If you do agree to lend someone money, draw up a plan of how they will pay you back. How long will it take, how often will they make a payment, how much each payment will be, will there be any interest charged?

Is there something they can give you as collateral? I know it sounds cold, but they are asking you to enter into a business relationship of a sort so I don’t think it’s an unreasonable thing to ask. Especially if whatever agreement you make is hard to enforce without drastic action like suing them in small claims court.

But again, if you decide to go this route, make sure you can afford to lose the money and possibly lose the relationship. Even if you don’t care that you weren’t paid back, the person you lent money to may avoid you out of awkwardness or embarrassment.

Is There Another Way To Help?

Is lending money really the only solution to the problem? There are a lot of alternatives that should be tried before bringing money into a relationship between friends or family.

What is the person’s living situation? Can they move into a smaller place or get a room mate? How about transportation? Can they get a cheaper car, get rid of an extra car, sell the car all together and walk, bike, and use public transport?

Do they have a storage unit? You would be surprised how many people do. Paying good money to house stuff so useless, they don’t bother keeping it in the house. Maybe part of the reason they’re coming to you for money is that they spent all their’s buying stuff. 

Helping them to sell some of that stuff, on eBay, Amazon, Craig’s List, having a yard sale, might mean they don’t need a loan or at least allow them to get rid of an expensive storage unit or down size into a smaller place.

Or maybe their finances are just so disorganized that they are spending money on things like late fees and overdraft fees. Maybe they make plenty of money but don’t know how to budget and spend huge amounts on unnecessary things like eating out and clothes without realizing how much.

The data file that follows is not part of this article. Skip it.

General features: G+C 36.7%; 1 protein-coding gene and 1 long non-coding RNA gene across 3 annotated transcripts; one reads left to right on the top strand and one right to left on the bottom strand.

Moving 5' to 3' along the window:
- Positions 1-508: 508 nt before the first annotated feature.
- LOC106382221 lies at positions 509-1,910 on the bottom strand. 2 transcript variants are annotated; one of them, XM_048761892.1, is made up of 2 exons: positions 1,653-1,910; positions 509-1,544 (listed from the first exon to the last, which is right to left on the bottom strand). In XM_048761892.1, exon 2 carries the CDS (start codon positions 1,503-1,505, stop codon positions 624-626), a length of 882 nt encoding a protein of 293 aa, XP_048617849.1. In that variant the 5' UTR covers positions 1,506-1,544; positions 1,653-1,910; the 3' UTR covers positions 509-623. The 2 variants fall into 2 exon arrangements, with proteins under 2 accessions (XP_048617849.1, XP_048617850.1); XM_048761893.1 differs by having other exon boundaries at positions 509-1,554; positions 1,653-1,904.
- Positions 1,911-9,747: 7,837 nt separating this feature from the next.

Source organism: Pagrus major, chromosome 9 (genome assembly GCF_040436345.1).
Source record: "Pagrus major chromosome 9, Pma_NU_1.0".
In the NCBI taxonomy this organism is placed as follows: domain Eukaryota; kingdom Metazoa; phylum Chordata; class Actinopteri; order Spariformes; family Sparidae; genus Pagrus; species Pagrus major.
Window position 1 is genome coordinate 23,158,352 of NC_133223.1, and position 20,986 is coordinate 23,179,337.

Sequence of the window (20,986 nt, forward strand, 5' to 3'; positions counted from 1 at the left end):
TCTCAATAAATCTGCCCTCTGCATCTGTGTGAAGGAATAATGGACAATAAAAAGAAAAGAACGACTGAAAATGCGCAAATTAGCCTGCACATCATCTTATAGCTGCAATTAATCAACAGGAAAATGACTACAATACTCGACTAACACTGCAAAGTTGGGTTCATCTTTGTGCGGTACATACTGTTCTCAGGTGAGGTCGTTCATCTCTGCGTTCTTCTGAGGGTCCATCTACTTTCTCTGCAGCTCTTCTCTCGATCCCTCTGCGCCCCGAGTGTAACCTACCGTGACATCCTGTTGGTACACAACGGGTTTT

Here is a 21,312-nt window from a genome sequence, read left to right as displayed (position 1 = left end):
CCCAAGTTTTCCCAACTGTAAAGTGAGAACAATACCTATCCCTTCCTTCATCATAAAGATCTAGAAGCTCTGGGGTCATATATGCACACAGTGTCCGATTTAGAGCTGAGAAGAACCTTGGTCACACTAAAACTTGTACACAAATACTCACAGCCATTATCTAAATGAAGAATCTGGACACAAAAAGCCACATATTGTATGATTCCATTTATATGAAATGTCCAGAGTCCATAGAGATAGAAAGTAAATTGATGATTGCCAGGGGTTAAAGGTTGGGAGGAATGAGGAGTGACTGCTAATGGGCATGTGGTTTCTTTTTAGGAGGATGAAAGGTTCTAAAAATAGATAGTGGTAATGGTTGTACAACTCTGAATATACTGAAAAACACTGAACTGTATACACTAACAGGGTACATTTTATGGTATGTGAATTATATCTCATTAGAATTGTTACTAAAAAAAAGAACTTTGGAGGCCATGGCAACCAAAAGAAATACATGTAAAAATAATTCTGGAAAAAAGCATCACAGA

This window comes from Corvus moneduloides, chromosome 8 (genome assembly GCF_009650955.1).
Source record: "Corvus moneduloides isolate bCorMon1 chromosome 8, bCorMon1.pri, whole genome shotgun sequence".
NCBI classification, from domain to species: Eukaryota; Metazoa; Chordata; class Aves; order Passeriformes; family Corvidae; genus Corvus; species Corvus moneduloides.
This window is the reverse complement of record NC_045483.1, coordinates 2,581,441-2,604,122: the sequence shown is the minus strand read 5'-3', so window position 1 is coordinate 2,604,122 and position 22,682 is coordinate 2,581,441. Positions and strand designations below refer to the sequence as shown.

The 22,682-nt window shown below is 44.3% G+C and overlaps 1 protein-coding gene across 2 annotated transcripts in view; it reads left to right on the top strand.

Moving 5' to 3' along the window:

Sitting down and spending an hour helping them to set up a Mint account might relieve the need to borrow money.

Are there things they could do for you in exchange for money? Yard work, baby sitting, help your improve your business’s web site. Exchanging services for money feels more balanced than a loan.

Maybe you can help them start a side business with a hobby or talent they have. Everyone should have a side hustle to help bring in some extra cash. Could they get a loan through Lending Club or even a personal loan at a bank?

Turning a personal relationship into a lender/borrower relationship is fraught. There are some circumstances in which you should consider it, but make sure you’ve exhausted every other option of help first.


Candice Elliott - Senior Editor
Candice Elliott is a substantial contributor to Listen Money Matters. She has been a personal finance writer since 2013 and has written extensively on student loan debt, investing, and credit. She has successfully navigated these areas in her own life and knows how to help others do the same. Candice has answered thousands of questions from the LMM community and spent countless hours doing research for hundreds of personal finance articles. She happily calls New Orleans, Louisiana home-the most fun city in the world.